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Semin Speech Lang. 2007 Aug;28(3):190-203.

The implications of upper-airway obstruction on successful infant feeding.

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  • 1Division of Speech Pathology, Cincinnati Children's Hospital Medical Center, Pavilion 2-12, Cincinnati, OH, USA. claire.miller@cchmc.org

Abstract

Oral feeding in infants requires highly integrated sucking, swallowing, and respiratory sequencing controlled by the neurologic system. Rapid neuromuscular coordination of oral, pharyngeal, and esophageal phases of swallowing must be coordinated with respiration in the swallowing process. When obstruction is present in the upper airway secondary to anatomic or physiologic anomalies, disruption to the oral feeding process may occur. The infant will likely be unable to coordinate sucking and swallowing with breathing in an advantageous sequence. Inefficient feeding and difficulty with airway protection during swallowing may have serious implications regarding the infant's respiratory health as well as ability to gain weight adequately. A stable and patent airway is always the first priority in the management of the infant with upper-airway obstruction. Evaluation of the infant's potential for oral feeding may occur simultaneously with the initial evaluation of the degree of airway obstruction or it may occur following medical or surgical intervention for the airway obstruction. The evaluation process and management options for oral feeding will depend upon the method used to establish a patent airway. Clinical assessment by the speech-language pathologist includes a thorough assessment of oral sensory and motor mechanics, recognition of clinical signs and symptoms of swallowing dysfunction, and consideration of referral for instrumental assessment to obtain objective information regarding airway protection and swallowing function. A variety of medical and feeding interventions may be used to help support oral feeding to whatever extent is safe and efficient. Infants with significant oral feeding problems in the presence of airway obstruction may require a period of supplemental tube feeding and non-nutritive oral stimulation.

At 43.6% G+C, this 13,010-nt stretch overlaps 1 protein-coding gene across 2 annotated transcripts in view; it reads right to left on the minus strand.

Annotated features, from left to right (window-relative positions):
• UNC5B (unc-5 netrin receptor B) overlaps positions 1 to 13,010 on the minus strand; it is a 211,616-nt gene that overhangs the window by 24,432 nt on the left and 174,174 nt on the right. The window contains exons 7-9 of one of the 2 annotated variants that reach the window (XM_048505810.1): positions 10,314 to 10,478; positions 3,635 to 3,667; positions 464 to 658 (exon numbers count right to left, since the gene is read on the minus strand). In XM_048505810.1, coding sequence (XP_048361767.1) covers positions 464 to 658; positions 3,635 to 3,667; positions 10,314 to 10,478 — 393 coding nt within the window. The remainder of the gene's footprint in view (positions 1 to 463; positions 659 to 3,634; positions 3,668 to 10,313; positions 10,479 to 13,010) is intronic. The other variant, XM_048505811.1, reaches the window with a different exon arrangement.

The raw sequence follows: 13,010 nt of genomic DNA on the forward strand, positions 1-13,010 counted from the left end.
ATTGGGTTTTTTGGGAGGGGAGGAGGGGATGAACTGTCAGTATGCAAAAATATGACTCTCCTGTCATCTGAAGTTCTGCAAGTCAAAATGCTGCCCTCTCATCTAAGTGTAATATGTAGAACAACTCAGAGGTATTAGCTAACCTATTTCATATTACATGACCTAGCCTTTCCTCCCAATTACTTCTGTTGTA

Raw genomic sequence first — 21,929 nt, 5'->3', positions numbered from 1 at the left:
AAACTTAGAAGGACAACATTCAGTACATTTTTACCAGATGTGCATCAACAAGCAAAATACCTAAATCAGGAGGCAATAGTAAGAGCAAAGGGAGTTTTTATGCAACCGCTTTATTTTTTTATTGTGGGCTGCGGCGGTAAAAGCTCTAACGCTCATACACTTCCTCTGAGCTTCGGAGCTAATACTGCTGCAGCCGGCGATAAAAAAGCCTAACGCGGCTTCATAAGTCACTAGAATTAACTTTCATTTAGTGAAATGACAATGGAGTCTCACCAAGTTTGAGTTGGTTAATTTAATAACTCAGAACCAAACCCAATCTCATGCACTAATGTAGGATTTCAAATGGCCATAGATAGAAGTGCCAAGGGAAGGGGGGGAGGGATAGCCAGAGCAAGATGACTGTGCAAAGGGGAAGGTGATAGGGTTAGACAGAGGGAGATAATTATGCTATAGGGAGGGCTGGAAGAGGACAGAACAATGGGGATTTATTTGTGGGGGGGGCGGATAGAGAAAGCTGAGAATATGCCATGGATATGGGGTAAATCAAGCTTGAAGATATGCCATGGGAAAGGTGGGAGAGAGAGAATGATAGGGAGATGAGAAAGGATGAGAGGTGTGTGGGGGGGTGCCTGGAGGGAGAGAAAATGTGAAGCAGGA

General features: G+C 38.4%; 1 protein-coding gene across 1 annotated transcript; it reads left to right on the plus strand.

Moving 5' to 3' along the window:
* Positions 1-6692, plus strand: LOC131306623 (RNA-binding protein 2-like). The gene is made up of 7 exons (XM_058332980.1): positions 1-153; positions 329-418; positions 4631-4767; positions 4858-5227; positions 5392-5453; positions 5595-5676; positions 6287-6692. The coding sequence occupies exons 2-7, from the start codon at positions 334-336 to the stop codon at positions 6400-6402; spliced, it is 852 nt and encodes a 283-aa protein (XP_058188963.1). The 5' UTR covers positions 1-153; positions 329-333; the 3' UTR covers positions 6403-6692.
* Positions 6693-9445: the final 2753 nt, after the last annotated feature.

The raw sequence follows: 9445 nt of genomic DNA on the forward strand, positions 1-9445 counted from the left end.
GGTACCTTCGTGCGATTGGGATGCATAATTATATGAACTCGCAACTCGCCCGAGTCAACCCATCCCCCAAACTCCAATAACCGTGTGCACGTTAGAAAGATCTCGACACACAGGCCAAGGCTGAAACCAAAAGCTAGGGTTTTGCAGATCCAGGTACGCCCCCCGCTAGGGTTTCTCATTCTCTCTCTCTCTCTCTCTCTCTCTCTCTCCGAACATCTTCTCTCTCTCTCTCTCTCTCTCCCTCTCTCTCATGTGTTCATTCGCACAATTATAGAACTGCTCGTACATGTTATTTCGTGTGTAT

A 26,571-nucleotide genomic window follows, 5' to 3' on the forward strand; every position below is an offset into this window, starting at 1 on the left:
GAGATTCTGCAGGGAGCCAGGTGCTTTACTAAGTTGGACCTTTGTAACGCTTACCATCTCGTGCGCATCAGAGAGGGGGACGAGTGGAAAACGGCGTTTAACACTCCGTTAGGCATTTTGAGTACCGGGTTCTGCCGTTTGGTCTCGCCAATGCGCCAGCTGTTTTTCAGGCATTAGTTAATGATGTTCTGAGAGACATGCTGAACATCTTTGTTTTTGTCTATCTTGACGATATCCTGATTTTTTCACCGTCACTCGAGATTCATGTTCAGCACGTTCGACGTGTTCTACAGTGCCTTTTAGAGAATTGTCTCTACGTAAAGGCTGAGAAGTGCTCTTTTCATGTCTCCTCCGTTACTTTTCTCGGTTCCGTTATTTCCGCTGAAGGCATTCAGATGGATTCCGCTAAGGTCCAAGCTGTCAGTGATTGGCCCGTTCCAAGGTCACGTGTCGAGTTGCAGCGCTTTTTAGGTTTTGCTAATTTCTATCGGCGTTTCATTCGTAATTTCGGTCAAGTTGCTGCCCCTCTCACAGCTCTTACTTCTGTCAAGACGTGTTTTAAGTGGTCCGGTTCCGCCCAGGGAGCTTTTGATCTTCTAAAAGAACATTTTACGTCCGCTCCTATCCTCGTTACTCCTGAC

[PubMed - indexed for MEDLINE]
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